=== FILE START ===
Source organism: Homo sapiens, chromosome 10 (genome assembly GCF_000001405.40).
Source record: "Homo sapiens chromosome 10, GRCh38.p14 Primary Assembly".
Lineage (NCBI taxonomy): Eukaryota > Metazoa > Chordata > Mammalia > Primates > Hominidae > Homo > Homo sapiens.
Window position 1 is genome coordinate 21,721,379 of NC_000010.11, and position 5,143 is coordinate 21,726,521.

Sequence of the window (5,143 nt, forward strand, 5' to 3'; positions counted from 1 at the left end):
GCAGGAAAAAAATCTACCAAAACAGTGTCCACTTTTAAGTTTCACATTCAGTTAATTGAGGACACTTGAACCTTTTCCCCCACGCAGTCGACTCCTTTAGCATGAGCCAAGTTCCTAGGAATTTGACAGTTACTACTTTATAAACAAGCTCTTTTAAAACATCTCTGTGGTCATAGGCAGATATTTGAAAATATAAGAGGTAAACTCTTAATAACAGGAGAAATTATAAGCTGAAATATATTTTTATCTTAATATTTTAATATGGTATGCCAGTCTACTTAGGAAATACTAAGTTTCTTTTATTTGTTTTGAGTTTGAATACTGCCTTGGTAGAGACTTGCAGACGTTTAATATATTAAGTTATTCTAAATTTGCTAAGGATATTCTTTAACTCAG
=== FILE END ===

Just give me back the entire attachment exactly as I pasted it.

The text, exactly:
Source organism: Homo sapiens, chromosome 10 (genome assembly GCF_000001405.40).
Source record: "Homo sapiens chromosome 10, GRCh38.p14 Primary Assembly".
Lineage (NCBI taxonomy): Eukaryota > Metazoa > Chordata > Mammalia > Primates > Hominidae > Homo > Homo sapiens.
Window position 1 is genome coordinate 21,721,379 of NC_000010.11, and position 5,143 is coordinate 21,726,521.

Sequence of the window (5,143 nt, forward strand, 5' to 3'; positions counted from 1 at the left end):
GCAGGAAAAAAATCTACCAAAACAGTGTCCACTTTTAAGTTTCACATTCAGTTAATTGAGGACACTTGAACCTTTTCCCCCACGCAGTCGACTCCTTTAGCATGAGCCAAGTTCCTAGGAATTTGACAGTTACTACTTTATAAACAAGCTCTTTTAAAACATCTCTGTGGTCATAGGCAGATATTTGAAAATATAAGAGGTAAACTCTTAATAACAGGAGAAATTATAAGCTGAAATATATTTTTATCTTAATATTTTAATATGGTATGCCAGTCTACTTAGGAAATACTAAGTTTCTTTTATTTGTTTTGAGTTTGAATACTGCCTTGGTAGAGACTTGCAGACGTTTAATATATTAAGTTATTCTAAATTTGCTAAGGATATTCTTTAACTCAG